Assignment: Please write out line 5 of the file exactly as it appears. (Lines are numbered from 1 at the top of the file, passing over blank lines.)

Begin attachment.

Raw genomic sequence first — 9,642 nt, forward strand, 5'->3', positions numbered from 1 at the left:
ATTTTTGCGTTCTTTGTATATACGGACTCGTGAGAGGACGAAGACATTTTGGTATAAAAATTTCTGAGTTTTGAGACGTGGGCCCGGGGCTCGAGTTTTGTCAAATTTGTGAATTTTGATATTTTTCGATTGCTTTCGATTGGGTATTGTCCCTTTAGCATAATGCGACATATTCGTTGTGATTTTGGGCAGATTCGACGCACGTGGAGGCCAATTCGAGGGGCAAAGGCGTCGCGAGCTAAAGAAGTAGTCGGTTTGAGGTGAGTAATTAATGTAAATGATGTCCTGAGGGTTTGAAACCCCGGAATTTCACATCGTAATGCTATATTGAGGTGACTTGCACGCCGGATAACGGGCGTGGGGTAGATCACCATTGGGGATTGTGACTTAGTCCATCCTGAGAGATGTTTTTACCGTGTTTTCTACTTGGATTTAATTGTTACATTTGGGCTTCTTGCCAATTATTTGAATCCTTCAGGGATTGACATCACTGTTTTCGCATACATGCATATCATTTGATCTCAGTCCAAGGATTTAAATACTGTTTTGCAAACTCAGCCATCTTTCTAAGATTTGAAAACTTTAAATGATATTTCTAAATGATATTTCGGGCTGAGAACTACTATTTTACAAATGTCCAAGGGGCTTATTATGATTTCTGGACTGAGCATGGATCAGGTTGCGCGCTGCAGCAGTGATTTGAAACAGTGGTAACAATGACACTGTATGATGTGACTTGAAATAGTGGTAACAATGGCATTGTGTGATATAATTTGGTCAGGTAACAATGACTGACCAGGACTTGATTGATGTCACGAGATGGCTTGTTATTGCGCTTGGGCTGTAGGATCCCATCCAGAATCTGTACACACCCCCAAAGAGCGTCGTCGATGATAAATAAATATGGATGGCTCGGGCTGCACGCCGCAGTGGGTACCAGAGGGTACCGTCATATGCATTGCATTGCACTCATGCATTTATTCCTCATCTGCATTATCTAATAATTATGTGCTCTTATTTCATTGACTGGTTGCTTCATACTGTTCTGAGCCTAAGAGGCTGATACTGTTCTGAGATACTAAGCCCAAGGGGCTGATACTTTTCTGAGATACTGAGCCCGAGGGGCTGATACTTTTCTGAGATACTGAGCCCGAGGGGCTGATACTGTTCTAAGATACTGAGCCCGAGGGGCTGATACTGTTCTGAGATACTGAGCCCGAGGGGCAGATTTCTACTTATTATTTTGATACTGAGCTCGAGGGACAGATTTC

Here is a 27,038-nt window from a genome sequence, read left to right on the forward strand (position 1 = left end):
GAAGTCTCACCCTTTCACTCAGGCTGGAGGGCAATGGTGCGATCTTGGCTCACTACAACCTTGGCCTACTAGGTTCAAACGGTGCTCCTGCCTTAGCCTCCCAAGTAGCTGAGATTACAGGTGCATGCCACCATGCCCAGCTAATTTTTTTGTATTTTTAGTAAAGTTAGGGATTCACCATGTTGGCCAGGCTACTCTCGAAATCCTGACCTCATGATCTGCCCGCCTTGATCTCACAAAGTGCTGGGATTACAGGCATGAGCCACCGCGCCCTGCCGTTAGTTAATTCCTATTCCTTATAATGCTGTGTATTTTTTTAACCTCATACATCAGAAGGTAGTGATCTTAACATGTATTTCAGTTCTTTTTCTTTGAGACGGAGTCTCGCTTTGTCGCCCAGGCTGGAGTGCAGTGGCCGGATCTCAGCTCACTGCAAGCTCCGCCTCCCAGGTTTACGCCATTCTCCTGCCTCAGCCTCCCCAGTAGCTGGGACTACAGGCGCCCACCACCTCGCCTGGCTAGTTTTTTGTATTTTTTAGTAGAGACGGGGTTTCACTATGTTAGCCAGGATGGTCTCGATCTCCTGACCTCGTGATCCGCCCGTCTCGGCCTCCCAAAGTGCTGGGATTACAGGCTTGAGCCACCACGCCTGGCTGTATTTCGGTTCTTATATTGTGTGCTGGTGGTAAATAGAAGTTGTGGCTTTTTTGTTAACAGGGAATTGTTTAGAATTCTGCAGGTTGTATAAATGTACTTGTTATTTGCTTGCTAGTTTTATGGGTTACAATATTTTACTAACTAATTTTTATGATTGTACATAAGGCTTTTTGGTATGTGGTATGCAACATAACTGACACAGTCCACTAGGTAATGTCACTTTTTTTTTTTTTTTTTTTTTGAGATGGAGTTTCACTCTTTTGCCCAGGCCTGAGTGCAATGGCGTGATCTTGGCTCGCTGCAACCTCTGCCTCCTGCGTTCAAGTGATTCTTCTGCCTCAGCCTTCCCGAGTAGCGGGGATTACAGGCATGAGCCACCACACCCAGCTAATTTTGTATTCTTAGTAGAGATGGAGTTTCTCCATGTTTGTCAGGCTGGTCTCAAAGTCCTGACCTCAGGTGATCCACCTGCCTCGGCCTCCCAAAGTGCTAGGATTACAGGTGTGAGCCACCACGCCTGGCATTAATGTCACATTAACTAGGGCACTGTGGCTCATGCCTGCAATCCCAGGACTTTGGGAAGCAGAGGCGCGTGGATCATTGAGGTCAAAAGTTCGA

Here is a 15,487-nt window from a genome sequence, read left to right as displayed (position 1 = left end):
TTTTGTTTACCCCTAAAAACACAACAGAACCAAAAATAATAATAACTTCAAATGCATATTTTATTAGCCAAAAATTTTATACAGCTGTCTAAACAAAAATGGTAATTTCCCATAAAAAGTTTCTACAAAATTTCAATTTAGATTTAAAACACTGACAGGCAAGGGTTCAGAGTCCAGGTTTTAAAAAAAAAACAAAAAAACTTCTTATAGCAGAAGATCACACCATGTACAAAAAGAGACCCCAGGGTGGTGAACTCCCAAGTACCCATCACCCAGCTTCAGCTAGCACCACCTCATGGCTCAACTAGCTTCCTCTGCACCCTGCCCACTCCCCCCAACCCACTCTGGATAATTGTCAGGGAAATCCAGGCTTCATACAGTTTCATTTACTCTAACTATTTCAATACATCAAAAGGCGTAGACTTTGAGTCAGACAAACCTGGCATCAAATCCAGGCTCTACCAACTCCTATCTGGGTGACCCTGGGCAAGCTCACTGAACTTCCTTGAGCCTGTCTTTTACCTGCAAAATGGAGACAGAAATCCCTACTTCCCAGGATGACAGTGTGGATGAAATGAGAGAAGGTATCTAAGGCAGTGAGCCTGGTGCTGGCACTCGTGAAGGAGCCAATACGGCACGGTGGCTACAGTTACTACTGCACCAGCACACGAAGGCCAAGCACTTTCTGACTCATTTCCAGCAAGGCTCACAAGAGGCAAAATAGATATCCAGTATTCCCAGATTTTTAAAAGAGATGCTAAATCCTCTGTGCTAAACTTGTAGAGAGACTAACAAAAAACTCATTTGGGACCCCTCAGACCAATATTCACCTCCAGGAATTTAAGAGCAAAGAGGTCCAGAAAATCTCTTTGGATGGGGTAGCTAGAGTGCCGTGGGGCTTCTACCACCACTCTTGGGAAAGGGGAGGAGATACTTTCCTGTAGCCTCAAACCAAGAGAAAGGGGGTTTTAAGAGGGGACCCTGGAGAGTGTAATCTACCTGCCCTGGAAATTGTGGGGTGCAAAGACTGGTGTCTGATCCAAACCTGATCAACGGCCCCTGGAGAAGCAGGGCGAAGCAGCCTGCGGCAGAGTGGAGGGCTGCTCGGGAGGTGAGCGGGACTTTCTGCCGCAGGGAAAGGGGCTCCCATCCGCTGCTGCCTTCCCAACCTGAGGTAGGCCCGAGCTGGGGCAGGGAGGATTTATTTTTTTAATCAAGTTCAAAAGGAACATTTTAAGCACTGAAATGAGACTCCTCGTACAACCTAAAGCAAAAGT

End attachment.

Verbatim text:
Here is a 15,487-nt window from a genome sequence, read left to right as displayed (position 1 = left end):